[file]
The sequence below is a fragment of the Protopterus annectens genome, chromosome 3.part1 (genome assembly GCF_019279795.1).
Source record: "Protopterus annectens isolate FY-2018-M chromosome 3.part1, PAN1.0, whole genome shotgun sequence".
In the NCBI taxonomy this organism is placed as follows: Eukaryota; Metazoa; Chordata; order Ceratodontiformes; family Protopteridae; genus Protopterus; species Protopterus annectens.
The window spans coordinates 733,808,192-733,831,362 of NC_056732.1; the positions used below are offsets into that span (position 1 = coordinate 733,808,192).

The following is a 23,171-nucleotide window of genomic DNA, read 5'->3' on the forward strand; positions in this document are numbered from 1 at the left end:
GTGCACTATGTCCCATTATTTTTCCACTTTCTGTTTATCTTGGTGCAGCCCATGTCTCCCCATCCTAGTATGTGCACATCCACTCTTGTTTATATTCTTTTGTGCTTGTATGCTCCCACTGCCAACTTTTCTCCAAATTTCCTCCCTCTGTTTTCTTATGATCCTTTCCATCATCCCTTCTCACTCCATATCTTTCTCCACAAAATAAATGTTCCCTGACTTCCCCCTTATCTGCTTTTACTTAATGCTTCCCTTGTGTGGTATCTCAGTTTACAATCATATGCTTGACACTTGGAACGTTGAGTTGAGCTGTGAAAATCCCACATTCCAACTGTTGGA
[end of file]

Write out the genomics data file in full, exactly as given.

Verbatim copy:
The sequence below is a fragment of the Protopterus annectens genome, chromosome 3.part1 (genome assembly GCF_019279795.1).
Source record: "Protopterus annectens isolate FY-2018-M chromosome 3.part1, PAN1.0, whole genome shotgun sequence".
In the NCBI taxonomy this organism is placed as follows: Eukaryota; Metazoa; Chordata; order Ceratodontiformes; family Protopteridae; genus Protopterus; species Protopterus annectens.
The window spans coordinates 733,808,192-733,831,362 of NC_056732.1; the positions used below are offsets into that span (position 1 = coordinate 733,808,192).

The following is a 23,171-nucleotide window of genomic DNA, read 5'->3' on the forward strand; positions in this document are numbered from 1 at the left end:
GTGCACTATGTCCCATTATTTTTCCACTTTCTGTTTATCTTGGTGCAGCCCATGTCTCCCCATCCTAGTATGTGCACATCCACTCTTGTTTATATTCTTTTGTGCTTGTATGCTCCCACTGCCAACTTTTCTCCAAATTTCCTCCCTCTGTTTTCTTATGATCCTTTCCATCATCCCTTCTCACTCCATATCTTTCTCCACAAAATAAATGTTCCCTGACTTCCCCCTTATCTGCTTTTACTTAATGCTTCCCTTGTGTGGTATCTCAGTTTACAATCATATGCTTGACACTTGGAACGTTGAGTTGAGCTGTGAAAATCCCACATTCCAACTGTTGGA